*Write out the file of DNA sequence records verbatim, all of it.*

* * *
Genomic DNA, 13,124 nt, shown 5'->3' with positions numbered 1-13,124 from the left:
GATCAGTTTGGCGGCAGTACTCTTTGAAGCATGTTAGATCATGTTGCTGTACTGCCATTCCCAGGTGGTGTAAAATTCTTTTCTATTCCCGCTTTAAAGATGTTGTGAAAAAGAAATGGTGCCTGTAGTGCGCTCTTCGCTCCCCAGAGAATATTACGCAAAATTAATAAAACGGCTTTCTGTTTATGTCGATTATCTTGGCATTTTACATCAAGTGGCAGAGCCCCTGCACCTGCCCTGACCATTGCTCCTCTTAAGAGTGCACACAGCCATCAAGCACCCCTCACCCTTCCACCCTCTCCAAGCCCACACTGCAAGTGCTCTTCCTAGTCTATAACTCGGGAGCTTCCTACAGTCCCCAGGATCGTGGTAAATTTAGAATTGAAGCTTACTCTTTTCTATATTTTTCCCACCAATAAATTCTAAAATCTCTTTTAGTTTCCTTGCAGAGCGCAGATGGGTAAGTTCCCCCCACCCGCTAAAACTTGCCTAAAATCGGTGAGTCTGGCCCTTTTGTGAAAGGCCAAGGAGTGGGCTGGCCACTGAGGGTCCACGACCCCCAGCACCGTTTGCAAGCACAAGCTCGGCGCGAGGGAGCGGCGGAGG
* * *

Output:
Genomic DNA, 13,124 nt, shown 5'->3' with positions numbered 1-13,124 from the left:
GATCAGTTTGGCGGCAGTACTCTTTGAAGCATGTTAGATCATGTTGCTGTACTGCCATTCCCAGGTGGTGTAAAATTCTTTTCTATTCCCGCTTTAAAGATGTTGTGAAAAAGAAATGGTGCCTGTAGTGCGCTCTTCGCTCCCCAGAGAATATTACGCAAAATTAATAAAACGGCTTTCTGTTTATGTCGATTATCTTGGCATTTTACATCAAGTGGCAGAGCCCCTGCACCTGCCCTGACCATTGCTCCTCTTAAGAGTGCACACAGCCATCAAGCACCCCTCACCCTTCCACCCTCTCCAAGCCCACACTGCAAGTGCTCTTCCTAGTCTATAACTCGGGAGCTTCCTACAGTCCCCAGGATCGTGGTAAATTTAGAATTGAAGCTTACTCTTTTCTATATTTTTCCCACCAATAAATTCTAAAATCTCTTTTAGTTTCCTTGCAGAGCGCAGATGGGTAAGTTCCCCCCACCCGCTAAAACTTGCCTAAAATCGGTGAGTCTGGCCCTTTTGTGAAAGGCCAAGGAGTGGGCTGGCCACTGAGGGTCCACGACCCCCAGCACCGTTTGCAAGCACAAGCTCGGCGCGAGGGAGCGGCGGAGG